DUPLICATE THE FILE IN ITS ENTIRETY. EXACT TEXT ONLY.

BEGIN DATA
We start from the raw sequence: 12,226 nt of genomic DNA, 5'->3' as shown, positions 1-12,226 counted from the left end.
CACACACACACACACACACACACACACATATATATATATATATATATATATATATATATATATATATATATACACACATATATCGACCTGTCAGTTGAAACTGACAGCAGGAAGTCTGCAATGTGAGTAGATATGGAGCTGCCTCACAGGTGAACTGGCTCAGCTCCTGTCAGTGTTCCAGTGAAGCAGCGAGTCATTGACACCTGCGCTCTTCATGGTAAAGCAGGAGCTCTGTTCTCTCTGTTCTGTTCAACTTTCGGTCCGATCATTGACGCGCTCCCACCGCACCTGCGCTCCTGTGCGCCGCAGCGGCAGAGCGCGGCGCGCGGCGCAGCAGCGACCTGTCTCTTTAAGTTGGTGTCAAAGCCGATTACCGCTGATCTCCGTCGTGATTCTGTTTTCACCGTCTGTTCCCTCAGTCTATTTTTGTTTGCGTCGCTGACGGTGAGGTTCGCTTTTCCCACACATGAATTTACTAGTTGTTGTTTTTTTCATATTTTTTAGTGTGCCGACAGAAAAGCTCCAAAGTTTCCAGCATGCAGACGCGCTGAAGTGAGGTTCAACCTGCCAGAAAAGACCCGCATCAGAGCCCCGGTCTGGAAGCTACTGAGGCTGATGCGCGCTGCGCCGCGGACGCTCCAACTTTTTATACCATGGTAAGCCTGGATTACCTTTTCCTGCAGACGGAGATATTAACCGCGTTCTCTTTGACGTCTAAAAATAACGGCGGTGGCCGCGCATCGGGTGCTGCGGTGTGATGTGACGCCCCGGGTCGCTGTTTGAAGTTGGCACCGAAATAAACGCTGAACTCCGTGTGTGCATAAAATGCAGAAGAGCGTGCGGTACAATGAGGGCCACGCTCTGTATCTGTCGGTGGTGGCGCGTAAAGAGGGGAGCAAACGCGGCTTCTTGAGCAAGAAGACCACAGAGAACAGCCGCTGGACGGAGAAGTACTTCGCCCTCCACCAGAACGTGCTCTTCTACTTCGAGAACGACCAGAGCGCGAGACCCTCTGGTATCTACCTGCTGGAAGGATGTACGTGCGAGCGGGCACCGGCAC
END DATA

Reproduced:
We start from the raw sequence: 12,226 nt of genomic DNA, 5'->3' as shown, positions 1-12,226 counted from the left end.
CACACACACACACACACACACACACACATATATATATATATATATATATATATATATATATATATATATATACACACATATATCGACCTGTCAGTTGAAACTGACAGCAGGAAGTCTGCAATGTGAGTAGATATGGAGCTGCCTCACAGGTGAACTGGCTCAGCTCCTGTCAGTGTTCCAGTGAAGCAGCGAGTCATTGACACCTGCGCTCTTCATGGTAAAGCAGGAGCTCTGTTCTCTCTGTTCTGTTCAACTTTCGGTCCGATCATTGACGCGCTCCCACCGCACCTGCGCTCCTGTGCGCCGCAGCGGCAGAGCGCGGCGCGCGGCGCAGCAGCGACCTGTCTCTTTAAGTTGGTGTCAAAGCCGATTACCGCTGATCTCCGTCGTGATTCTGTTTTCACCGTCTGTTCCCTCAGTCTATTTTTGTTTGCGTCGCTGACGGTGAGGTTCGCTTTTCCCACACATGAATTTACTAGTTGTTGTTTTTTTCATATTTTTTAGTGTGCCGACAGAAAAGCTCCAAAGTTTCCAGCATGCAGACGCGCTGAAGTGAGGTTCAACCTGCCAGAAAAGACCCGCATCAGAGCCCCGGTCTGGAAGCTACTGAGGCTGATGCGCGCTGCGCCGCGGACGCTCCAACTTTTTATACCATGGTAAGCCTGGATTACCTTTTCCTGCAGACGGAGATATTAACCGCGTTCTCTTTGACGTCTAAAAATAACGGCGGTGGCCGCGCATCGGGTGCTGCGGTGTGATGTGACGCCCCGGGTCGCTGTTTGAAGTTGGCACCGAAATAAACGCTGAACTCCGTGTGTGCATAAAATGCAGAAGAGCGTGCGGTACAATGAGGGCCACGCTCTGTATCTGTCGGTGGTGGCGCGTAAAGAGGGGAGCAAACGCGGCTTCTTGAGCAAGAAGACCACAGAGAACAGCCGCTGGACGGAGAAGTACTTCGCCCTCCACCAGAACGTGCTCTTCTACTTCGAGAACGACCAGAGCGCGAGACCCTCTGGTATCTACCTGCTGGAAGGATGTACGTGCGAGCGGGCACCGGCAC